Merida (Kelly Macdonald), a versed archer and princess to King Fergus (Billy Connolly) and Queen Elinor (Emma Thompson), lives a stable, yet somewhat imprisoned life within her family’s kingdom of DunBroch. When she becomes older and more free-spirited, she inadvertently defies an ancient custom her mother forces upon her. Finding herself banished due to her erratic behaviour, she visits a calamitous witch (Julie Walters) in a moment of sheer stupidity. But, when the curse the witch enchants her with turns bitter, Merida must look inside herself and rediscover the true meaning of family.
It wouldn’t be Pixar without the usual attention-to-detail that comes with the painstaking attitude their animators assume towards the visuals, and Brave isn’t one to defy this tradition. From the wide-angled scenic shots, to the inner workings of both the castle and the witch’s cottage, ensconced within the thick, moss-covered tree branches that burrow deep into the forest floor in which it resides, Brave depicts a version of 10th century Scotland as if it were ripped straight from a fairytale. Each of DunBroch’s four clans have their own specially-designed tartan, and the costumes and look of each character allow for a detailed insight into their personalities, beliefs and vices.
Brave is indisputably polished to a fantastical sheen, yet under the immaculate surface it finds itself not only entrenched in Scottish mythology and folklore, but also – second perhaps only to Wall-E and Up – Pixar’s most down-to-earth and empathetic release. Where some would be nonchalant about letting narrative come second to visuals, the screenwriters here – co-directors Mark Andrews and Brenda Chapman, amongst other auxiliary contributors – ensure Brave’s narrative remains front and centre, bringing the exceptional blend of heart, wit and dark undertones Pixar fans have become accustomed to.
With the love-hate relationship between Merida – someone at that difficult crux between childhood and becoming an adult – and her forceful, domineering mother acting as a precursor to the other narrative threads that unravel along the way, Brave ensures that integral core is never lost, even when some of the threads and supplementary characters trail off into less-entrancing territory. Each and every character has their own separate personality and flaws, and the writers focus on how these very simple flaws and differences in opinion cause friction which, if not careful, can lead to much, much worse. It’s a laudable tactic. Rather than relying on elements outwith the well established boundaries to spur on the narrative, which could easily threaten the authenticity, everything feels cohesive and much more credible.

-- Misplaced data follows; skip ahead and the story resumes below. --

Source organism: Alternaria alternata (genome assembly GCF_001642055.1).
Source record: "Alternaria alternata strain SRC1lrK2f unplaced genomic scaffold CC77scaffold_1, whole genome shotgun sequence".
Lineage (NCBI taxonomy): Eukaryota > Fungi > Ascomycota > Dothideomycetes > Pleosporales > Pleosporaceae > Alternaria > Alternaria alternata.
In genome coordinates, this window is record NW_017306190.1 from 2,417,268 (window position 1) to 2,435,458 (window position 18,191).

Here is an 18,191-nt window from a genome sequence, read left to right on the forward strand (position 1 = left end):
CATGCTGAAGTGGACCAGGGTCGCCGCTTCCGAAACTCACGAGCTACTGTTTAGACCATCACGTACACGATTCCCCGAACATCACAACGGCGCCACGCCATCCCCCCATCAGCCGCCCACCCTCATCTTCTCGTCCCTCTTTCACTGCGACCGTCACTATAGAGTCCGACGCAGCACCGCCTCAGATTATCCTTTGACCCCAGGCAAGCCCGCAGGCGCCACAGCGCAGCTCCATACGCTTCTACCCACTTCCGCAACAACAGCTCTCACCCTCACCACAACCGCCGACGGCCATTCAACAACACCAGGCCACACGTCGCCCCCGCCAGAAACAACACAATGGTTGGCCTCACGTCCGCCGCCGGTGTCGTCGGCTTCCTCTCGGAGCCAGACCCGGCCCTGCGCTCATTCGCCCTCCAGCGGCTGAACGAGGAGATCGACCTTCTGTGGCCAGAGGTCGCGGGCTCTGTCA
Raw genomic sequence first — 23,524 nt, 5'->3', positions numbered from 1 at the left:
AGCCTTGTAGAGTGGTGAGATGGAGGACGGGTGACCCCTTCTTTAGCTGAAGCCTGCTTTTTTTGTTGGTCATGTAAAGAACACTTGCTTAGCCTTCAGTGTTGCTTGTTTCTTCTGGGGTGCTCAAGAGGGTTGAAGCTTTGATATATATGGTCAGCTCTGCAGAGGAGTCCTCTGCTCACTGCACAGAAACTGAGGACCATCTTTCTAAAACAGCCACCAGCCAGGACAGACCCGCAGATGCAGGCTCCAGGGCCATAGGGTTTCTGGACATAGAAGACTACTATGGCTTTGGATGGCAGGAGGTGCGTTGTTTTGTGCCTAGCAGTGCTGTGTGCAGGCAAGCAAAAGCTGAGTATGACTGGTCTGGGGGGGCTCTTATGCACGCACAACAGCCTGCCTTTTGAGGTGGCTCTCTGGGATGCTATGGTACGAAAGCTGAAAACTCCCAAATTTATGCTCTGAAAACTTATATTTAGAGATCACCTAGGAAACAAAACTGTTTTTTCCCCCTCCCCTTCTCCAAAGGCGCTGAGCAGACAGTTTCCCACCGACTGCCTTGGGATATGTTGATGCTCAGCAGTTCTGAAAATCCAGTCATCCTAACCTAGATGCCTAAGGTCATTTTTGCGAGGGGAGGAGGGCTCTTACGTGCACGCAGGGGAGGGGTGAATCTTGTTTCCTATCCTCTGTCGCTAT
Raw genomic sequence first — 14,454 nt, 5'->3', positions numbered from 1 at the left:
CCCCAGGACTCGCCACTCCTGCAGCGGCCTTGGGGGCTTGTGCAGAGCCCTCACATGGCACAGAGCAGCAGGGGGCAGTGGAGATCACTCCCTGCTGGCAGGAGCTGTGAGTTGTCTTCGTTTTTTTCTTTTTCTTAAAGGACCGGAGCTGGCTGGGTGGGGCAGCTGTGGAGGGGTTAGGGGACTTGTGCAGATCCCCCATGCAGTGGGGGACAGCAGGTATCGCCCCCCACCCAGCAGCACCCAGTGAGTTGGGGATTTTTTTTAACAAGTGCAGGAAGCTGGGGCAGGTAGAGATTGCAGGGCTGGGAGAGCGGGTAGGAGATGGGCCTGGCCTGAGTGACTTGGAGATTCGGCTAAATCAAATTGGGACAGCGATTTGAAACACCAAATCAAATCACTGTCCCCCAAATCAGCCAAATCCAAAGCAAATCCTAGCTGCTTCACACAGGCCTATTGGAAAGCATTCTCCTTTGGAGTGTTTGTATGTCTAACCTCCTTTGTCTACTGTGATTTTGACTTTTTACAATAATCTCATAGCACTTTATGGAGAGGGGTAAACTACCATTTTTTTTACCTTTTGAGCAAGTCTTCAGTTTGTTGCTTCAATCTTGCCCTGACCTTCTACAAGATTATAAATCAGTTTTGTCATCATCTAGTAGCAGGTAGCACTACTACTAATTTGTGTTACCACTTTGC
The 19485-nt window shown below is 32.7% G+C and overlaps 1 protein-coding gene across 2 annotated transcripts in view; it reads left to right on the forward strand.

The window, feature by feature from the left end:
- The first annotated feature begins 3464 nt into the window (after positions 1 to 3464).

As much as the central narrative absorbs attention, the murky territory it finds itself in towards the latter half is noticeably darker than other children’s films, and may prove too much for the younger, more impressionable members of the audience. The brief interludes of humour, mostly provided by King Fergus and Merida’s three wayward younger brothers, are a welcome reprieve, allowing the writers – and more importantly, the voice actors – to have some fun with these characters. At times, it rolls over into feeling a little childish for the overall tone that Brave establishes, but that’s a minor flaw that can be pardoned considering the wide age-range Pixar films typically appeal to.
It’s not just Connolly who’s a valued contributor as King Fergus; the whole cast put their Scottish heritage to good use (while Walters fakes it admirably with a convincing accent). It all adds to Brave’s general sense of accuracy and attention-to-detail. Macdonald, in particular, is key to Merida’s success. Her incomprehensible position as an underrated actress mirrors that of Merida’s under-appreciation as an archer or person capable of making her own decisions. Connolly, Robbie Coltrane and Kevin McKidd provide decent support in their respective roles, while Thompson and Walters often come close to stealing the show from under Macdonald’s more than adept feet.
What makes Brave truly special is that, even if it were stripped of its dazzling visuals, laugh-out-loud humour and dynamism, it would remain a clever, arresting and emotionally involving, yet inherently simple tale about the turbulent relationship between a mother and daughter and the fact that freedom may not be all it’s cracked up to be. It’s the emotional core, with all those extra elements sprinkled liberally on top that makes Brave the best animated film of the year, rewarding in droves. It’s quite simply, unrelentingly spectacular.
This review was originally posted on HeyUGuys.